Needles, California isn’t Hell but if you squint hard, especially in August, you can see it. However, in all fairness there is more than meets the eye in this well worn, sun baked old town steeped in history. On December 22, if all goes as planned, we will highlight a few of the surprises, and discuss neon restoration, when we visit with Rosie Ramos of Fender’s River Resort on our weekly Facebook live program.

That is but one of the exciting projects looming in the horizon.  One of the more audacious projects currently being developed is a 21 day trip along Route 66 that will include 21 Facebook live interviews with community leaders, small business owners, artists, authors, event organizers, and legends of the Route 66 community. This is another project being made possible through the generous support of crowdfunding program patrons, promotional partners, and sponsors.  Updates on these projects are being made available to patrons, and through our weekly free Mail Chimp subscription.

There are also plans to expand and develop our “welcome wagon” program. Essentially all this amounts to is creating a mechanism that ensures the red carpet is rolled out for those traveling Route 66 and making stops in communities along the way. As envisioned, an ambassador program will be developed that ensures each community has a spokesperson,  a host that can answer questions, make dinner arrangements, and, perhaps, provide a walking tour of the historic business tour. It is a bit ambitious but I honestly believe it is quite doable.

This is part of a project to foster development of community awareness about the importance of tourism to long term economic development planning with emphasis on the Route 66 renaissance that we kicked off in earnest this year. It was made manifest in presentations about heritage tourism and economic development in Las Vegas, New Mexico and Tucumcari, New Mexico.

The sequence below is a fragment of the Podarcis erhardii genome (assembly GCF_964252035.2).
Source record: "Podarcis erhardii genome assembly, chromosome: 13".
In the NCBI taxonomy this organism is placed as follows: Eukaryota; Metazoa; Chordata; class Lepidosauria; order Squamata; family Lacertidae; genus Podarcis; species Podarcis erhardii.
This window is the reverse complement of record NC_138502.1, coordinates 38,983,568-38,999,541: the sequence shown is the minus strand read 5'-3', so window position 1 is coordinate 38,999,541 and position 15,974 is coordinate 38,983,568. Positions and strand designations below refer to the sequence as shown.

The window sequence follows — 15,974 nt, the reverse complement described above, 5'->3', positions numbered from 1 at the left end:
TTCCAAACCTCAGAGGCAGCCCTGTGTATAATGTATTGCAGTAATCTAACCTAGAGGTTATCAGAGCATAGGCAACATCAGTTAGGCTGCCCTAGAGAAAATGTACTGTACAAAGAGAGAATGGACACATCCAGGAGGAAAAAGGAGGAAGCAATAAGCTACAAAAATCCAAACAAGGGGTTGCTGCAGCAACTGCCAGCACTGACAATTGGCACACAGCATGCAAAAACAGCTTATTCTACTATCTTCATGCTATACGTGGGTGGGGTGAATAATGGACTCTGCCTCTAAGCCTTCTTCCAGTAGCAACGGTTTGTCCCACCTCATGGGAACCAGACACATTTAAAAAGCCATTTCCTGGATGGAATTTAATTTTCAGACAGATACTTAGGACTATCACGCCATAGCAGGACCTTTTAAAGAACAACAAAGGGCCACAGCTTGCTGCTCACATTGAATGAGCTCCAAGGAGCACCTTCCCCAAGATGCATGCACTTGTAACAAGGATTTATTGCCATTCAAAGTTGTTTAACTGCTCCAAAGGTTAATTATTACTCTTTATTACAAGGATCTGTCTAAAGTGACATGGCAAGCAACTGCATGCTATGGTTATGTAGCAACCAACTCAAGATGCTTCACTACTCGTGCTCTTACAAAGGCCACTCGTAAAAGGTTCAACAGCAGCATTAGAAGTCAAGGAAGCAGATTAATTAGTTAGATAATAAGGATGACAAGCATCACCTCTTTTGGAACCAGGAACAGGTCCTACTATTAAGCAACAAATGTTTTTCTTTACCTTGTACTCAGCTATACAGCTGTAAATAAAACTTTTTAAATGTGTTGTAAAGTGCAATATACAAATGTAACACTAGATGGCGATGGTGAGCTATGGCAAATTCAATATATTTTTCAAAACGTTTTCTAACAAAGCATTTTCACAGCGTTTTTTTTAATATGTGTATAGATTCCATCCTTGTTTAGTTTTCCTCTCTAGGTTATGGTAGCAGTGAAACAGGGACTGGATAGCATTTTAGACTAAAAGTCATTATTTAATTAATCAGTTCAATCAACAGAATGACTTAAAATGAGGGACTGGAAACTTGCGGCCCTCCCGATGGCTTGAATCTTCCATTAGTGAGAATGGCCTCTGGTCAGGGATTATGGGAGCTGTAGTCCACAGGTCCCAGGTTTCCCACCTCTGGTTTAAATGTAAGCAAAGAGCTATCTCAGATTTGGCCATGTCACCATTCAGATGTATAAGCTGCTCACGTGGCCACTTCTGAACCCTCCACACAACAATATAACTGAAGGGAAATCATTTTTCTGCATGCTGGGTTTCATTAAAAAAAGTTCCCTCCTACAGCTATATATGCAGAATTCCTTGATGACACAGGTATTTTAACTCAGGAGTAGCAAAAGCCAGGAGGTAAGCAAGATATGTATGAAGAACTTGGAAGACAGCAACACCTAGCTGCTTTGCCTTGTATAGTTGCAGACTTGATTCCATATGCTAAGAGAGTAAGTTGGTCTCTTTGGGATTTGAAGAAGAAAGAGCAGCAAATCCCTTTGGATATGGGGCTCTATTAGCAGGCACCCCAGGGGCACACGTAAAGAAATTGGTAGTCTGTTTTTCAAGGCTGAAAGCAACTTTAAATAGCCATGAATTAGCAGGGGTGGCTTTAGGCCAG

Also on the horizon, or at least in the crystal ball, is a linked promotional platform for authors, artists, and photographers. The cornerstone will be a central clearing house, a portal for event organizers that are looking for a speaker or book signing and authors or artists that would be willing to list availability for events, etc. Obviously this has a self serving component as I have a few books to promote, and am becoming adept at entertaining audiences with a bit of gum beating.  Jim Hinckley’s America is becoming the multifaceted promotional platform envisioned, albeit slowly.

Next year, especially in the Route 66 community, will be an almost endless string of exciting events. From the Birthplace of Route 66 Festival in Springfield, Missouri to the Route 66 International Festival in Shamrock, Texas, from the 2nd European Route 666 Festival in Zlin, Czech Republic to the Route 66 Fun Run in Seligman, Arizona. If all goes as planned, we will be at each of these events representing our promotional partners, and sponsoring communities. As they say, stay tuned for details.

In my spare time (insert laughter here) I will finish my next book, number 19. This time the literary odyssey will transport readers into the darkest recesses of Route 66 history with tales of murder, mayhem, gangsters, assassins, serial killers, and disaster.

Yep, 2018 looks like it will be quite an adventure.


Colorful Characters, Neon Nights, Grand Adventures & Good Friends

Colorful Characters, Neon Nights, Grand Adventures & Good Friends

Some people fear death and obsess about diet, exercise, and

face lifts as they make valiant but futile attempts to stave off the inevitable.  As a result, to borrow a slogan from Belmont Winery in Leasburg, Missouri,  they don’t have time to enjoy the simple taste of life. Work alcoholics suffer a similar malady. One of the greatest challenges in this life is to strike a balance. We need to work to live and not live to work. We need to avoid the trap that is killing time and never forget that time is finite.

I will be the first to admit that often in the rush to meet a deadline, these are simple lessons that are forgotten. This is in spite of the fact that on a daily basis, as I write about lives cut short,  I am reminded about the brevity of life, the futility of myopically focusing on work with the hope that at some point in the distant future there will be time to enjoy life. (more…)